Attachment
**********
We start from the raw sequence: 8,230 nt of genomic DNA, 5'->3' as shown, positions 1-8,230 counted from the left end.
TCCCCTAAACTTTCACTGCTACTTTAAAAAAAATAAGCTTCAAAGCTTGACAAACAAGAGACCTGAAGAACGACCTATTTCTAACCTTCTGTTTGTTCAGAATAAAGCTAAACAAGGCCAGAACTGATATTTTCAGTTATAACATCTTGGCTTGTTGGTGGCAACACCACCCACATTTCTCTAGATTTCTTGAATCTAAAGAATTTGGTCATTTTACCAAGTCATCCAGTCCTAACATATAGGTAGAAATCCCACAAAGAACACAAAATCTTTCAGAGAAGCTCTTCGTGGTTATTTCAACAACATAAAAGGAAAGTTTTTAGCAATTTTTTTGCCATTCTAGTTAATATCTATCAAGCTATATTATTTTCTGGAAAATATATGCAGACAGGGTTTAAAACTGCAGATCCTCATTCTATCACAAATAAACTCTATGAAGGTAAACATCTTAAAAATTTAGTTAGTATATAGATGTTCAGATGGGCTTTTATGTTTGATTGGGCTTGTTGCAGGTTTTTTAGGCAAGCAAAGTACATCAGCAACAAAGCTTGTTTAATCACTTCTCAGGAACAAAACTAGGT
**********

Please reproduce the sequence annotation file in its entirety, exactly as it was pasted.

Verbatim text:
We start from the raw sequence: 8,230 nt of genomic DNA, 5'->3' as shown, positions 1-8,230 counted from the left end.
TCCCCTAAACTTTCACTGCTACTTTAAAAAAAATAAGCTTCAAAGCTTGACAAACAAGAGACCTGAAGAACGACCTATTTCTAACCTTCTGTTTGTTCAGAATAAAGCTAAACAAGGCCAGAACTGATATTTTCAGTTATAACATCTTGGCTTGTTGGTGGCAACACCACCCACATTTCTCTAGATTTCTTGAATCTAAAGAATTTGGTCATTTTACCAAGTCATCCAGTCCTAACATATAGGTAGAAATCCCACAAAGAACACAAAATCTTTCAGAGAAGCTCTTCGTGGTTATTTCAACAACATAAAAGGAAAGTTTTTAGCAATTTTTTTGCCATTCTAGTTAATATCTATCAAGCTATATTATTTTCTGGAAAATATATGCAGACAGGGTTTAAAACTGCAGATCCTCATTCTATCACAAATAAACTCTATGAAGGTAAACATCTTAAAAATTTAGTTAGTATATAGATGTTCAGATGGGCTTTTATGTTTGATTGGGCTTGTTGCAGGTTTTTTAGGCAAGCAAAGTACATCAGCAACAAAGCTTGTTTAATCACTTCTCAGGAACAAAACTAGGT